By Andy Weddington
Wednesday, 17 June 2020
Disgrace: n. loss of reputation or respect as the result of a dishonorable action; v. bring shame or discredit upon.
A handful of years over a decade ago, general courts-martial adjourned, a heart-broken mother told her young children dad could no longer be a Marine.
Marines decided the Marine, their brother, had brought disgrace - to self, to "Marine," to Corps.
Still saddens (me).
Marines are passionate. Compassionate. Forgiving - depends.
Last week things Marine got heated when retired (senior) Marines opined in attack on our President, their Commander-in-Chief.
Out came Marines safeguarding "Marine."
A retired Marine, as angry as me and many, wrote.
In open letter to James Mattis, the passionate words of Colonel Jim Bathurst, "Who do you think you are to speak out in such a disgraceful manner against a sitting President? Do you believe your rank entitles you to talk such trash?"
And, "By your recent actions and words, you've aligned yourself with the Hollywood trash who think anyone with half a brain would take anything they say with a grain of salt."
Other prominent Marines weighed in - with surprise and disgust and scolding akin to Colonel Bathurst's.
Major General John A. Lejeune, USMC
13th Commandant, U. S. Marine Corps
As to "Marine" ...
Major General John A. Lejeune, 13th Commandant, wrote in Marine Corps Order No. 47 (Series 1921) to be read annually on 10 November - USMC Birthday, " ... the term "Marine" has come to signify all that is highest in military efficiency and soldierly virtue. ... This high name of distinction and soldierly repute we who are Marines today have received from those who preceded us in the corps."
Marines speak of General Lejeune, warrior and compassionate wise man, with reverence. Old Corps. A stalwart. A father figure. A camp along the North Carolina coast bears his name (proud to have served there in the 2nd Marine Division).
Sobering, ever-testing, duty it is every Marine shoulders - once earning the title "Marine" and honor of sporting the eagle, globe, and anchor - to not bring shame, to not disgrace.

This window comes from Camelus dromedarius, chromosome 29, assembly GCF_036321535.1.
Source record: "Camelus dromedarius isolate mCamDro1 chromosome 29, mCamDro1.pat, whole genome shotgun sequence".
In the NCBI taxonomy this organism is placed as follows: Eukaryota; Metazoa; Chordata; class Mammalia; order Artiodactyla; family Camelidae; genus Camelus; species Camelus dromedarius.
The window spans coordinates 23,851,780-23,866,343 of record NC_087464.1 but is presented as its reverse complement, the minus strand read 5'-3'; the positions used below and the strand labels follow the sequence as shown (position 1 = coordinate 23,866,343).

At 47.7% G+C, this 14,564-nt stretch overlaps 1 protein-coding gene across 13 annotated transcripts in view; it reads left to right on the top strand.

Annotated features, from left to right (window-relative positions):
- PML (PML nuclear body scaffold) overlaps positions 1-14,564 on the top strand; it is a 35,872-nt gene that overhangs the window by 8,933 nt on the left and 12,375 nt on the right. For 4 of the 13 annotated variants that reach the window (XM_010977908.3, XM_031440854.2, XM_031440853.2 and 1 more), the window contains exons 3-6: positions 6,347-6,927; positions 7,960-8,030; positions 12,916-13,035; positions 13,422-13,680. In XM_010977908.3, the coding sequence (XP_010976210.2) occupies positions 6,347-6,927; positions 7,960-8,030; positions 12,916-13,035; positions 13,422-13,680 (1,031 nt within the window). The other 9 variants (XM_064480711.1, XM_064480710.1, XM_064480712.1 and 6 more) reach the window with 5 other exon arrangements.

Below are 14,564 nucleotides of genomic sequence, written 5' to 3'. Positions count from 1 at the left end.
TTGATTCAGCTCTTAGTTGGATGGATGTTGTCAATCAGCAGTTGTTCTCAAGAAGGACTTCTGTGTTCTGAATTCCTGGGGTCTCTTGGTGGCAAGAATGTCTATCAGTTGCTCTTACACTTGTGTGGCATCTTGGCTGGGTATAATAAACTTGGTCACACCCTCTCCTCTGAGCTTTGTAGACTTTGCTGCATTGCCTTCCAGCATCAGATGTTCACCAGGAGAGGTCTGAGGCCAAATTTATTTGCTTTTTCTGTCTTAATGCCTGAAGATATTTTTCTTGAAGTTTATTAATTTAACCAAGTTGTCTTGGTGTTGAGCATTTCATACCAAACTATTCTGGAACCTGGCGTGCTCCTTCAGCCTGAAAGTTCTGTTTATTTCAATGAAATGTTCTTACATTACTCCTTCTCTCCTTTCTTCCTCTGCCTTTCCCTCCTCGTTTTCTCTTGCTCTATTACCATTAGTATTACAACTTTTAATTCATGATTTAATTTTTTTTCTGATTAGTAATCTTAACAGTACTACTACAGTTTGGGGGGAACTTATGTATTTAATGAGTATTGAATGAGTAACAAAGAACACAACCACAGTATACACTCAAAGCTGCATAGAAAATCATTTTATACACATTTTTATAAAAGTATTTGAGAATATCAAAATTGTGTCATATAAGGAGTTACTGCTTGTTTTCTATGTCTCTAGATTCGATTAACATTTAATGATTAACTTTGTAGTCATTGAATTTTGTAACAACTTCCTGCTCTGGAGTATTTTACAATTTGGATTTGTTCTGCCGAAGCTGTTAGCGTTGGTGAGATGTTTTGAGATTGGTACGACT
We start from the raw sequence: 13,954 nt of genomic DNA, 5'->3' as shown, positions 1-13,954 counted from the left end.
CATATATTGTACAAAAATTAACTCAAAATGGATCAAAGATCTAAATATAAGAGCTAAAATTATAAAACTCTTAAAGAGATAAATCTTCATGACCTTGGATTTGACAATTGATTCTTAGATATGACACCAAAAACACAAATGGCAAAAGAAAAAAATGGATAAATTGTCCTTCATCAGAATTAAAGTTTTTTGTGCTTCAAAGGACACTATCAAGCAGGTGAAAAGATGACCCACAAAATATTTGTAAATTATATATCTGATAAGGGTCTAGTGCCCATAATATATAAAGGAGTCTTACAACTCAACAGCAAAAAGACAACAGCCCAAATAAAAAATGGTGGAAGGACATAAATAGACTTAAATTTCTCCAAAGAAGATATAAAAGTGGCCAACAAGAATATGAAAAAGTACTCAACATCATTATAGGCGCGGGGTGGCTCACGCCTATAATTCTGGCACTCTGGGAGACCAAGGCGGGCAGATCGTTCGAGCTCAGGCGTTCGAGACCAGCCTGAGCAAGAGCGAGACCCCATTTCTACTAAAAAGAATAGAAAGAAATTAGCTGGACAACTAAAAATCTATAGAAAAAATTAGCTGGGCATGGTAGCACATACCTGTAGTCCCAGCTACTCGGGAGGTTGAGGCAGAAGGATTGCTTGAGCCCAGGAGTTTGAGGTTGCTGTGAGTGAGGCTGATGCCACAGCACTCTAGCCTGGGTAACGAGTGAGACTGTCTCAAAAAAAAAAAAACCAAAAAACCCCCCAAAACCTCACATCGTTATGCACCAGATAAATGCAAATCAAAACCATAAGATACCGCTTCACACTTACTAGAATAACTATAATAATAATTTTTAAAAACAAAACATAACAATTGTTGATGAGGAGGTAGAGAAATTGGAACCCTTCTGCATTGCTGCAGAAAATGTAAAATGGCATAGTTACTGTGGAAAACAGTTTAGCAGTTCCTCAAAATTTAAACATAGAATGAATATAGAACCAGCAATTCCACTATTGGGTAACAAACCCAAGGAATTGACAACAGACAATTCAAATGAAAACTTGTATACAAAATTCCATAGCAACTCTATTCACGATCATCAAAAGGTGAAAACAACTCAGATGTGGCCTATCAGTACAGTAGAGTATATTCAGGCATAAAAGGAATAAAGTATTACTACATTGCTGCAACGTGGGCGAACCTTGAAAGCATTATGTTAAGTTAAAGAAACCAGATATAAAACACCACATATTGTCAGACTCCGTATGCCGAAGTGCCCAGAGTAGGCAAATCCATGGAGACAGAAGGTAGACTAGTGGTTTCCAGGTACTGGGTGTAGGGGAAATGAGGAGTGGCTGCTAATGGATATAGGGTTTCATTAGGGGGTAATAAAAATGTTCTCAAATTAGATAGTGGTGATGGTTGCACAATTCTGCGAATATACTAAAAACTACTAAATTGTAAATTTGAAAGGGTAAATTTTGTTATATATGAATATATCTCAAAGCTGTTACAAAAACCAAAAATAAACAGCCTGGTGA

James Mattis was not alone. Retired Marines John Allen and John Kelly piped in.
So did (senior) retired Sailors, Soldiers, and Airmen, too. But they are not Marines.
Tempered talk of late is how best to address retired military seniors using their megaphone to disparage the President.
Some versed in law cite provision in the Uniform Code of Military Justice (UCMJ) that retirees, from a regular component of the Armed Forces entitled to pay, may be tried by courts-martial for offenses committed while in a retired status.
But what is the likelihood?
Is a military retiree, rank moot, forever stripped of freedom of speech; including attack on the Commander-in-Chief (per UCMJ)?
To those legal questions, and others germane, much discussion and disagreement.
Though there's much agreement amongst Marines about (our) brothers disgracing "Marine."
A thought, offered from another retired Marine from a discussion with a retired warrior, expounded ...
Order said Marines to active duty.
Report in the Service A uniform with sword to the Commander-in-Chief, via, Commanding Officer, Marine Barracks 8th & I, Washington, D. C.
During solemn Barracks field ceremony, remove emblems and rank insignia then, with vigor, bayonet buttons from blouse and break swords.
Escort disgraced, rout step, from field.
Marines no longer.
Out of sight, Adjutant, upon Commanding Officer's order, barks, "Sound off!"
The President's Own strikes up our National Anthem followed by Sousa's robust and spine-tingling 'Stars and Stripes Forever' and concludes with the Marines' Hymn.
Corps Values: Honor. Courage. Commitment.